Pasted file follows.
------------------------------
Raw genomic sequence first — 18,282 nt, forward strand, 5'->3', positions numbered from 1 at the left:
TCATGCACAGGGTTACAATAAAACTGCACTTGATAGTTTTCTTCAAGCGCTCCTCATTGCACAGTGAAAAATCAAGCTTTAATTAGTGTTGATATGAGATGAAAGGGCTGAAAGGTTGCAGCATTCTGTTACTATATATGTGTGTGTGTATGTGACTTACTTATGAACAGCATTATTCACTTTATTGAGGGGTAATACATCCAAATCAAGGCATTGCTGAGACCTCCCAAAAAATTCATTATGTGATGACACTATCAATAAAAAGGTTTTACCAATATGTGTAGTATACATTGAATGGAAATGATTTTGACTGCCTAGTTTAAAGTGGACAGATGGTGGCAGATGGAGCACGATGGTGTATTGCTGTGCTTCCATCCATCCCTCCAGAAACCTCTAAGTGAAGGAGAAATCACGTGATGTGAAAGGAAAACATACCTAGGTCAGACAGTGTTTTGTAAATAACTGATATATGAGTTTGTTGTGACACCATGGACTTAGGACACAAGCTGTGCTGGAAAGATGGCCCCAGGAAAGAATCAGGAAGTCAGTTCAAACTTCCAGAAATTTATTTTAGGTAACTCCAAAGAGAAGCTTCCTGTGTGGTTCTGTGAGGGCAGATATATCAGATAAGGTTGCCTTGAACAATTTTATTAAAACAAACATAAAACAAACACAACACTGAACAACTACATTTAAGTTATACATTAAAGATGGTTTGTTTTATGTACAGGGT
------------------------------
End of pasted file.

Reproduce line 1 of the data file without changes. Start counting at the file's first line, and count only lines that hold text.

Raw genomic sequence first — 18,282 nt, forward strand, 5'->3', positions numbered from 1 at the left: